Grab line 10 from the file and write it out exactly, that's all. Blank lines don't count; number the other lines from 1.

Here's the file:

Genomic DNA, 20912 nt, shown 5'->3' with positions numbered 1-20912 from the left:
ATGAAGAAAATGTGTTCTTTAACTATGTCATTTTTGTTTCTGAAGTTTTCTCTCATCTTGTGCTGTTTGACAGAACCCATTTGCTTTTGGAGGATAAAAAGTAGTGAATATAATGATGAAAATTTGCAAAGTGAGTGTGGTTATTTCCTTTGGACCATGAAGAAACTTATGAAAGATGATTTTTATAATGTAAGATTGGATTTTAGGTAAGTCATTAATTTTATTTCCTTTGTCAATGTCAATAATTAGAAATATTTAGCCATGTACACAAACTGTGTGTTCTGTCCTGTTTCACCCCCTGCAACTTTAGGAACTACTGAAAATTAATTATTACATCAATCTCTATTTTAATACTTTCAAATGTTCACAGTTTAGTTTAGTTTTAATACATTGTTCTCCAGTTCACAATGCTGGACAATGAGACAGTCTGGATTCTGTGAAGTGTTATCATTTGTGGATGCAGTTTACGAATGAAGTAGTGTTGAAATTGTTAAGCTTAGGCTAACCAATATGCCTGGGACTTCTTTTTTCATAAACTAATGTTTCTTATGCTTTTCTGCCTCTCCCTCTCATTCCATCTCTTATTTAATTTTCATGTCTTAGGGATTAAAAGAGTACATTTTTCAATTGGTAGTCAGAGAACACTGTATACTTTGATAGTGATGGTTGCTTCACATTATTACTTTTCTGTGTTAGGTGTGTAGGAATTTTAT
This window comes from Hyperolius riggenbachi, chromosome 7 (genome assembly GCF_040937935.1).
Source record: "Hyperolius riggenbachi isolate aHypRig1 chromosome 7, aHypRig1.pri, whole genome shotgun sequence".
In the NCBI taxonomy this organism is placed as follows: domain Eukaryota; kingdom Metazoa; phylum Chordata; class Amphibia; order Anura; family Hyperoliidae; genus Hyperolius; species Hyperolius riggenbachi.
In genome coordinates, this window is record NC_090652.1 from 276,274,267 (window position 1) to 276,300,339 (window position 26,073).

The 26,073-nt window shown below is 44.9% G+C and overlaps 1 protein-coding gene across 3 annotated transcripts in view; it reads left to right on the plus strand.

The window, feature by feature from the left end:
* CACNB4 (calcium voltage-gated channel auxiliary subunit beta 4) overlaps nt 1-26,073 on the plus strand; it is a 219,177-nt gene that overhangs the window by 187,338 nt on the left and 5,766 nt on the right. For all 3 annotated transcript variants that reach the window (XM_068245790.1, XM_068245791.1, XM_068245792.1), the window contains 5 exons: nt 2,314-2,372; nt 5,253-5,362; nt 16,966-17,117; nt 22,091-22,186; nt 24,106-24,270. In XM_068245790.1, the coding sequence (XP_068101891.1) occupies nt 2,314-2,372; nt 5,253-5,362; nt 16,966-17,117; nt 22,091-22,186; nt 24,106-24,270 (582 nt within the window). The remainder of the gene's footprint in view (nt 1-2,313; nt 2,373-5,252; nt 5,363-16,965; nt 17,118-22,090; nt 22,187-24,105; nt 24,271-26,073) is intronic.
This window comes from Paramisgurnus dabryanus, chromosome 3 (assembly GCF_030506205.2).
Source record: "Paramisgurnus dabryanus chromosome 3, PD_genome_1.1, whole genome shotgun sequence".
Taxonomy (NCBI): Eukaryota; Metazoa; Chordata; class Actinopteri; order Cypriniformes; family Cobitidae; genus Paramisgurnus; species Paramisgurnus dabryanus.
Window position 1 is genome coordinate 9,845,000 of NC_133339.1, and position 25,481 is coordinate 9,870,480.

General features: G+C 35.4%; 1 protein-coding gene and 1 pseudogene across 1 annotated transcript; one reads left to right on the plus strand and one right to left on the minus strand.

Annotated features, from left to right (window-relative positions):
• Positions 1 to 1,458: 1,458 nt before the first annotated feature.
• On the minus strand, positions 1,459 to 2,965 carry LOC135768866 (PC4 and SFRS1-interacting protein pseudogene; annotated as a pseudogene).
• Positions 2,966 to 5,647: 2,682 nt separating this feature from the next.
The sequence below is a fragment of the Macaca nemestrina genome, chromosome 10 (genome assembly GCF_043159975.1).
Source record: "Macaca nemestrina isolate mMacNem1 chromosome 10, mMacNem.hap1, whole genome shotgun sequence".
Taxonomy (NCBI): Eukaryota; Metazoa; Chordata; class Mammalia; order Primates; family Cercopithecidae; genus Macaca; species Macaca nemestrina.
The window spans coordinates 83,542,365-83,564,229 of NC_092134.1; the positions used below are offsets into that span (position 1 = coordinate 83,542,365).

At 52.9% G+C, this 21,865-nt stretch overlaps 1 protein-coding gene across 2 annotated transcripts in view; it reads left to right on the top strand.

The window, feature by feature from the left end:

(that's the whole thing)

This window comes from Paramisgurnus dabryanus, chromosome 3 (assembly GCF_030506205.2).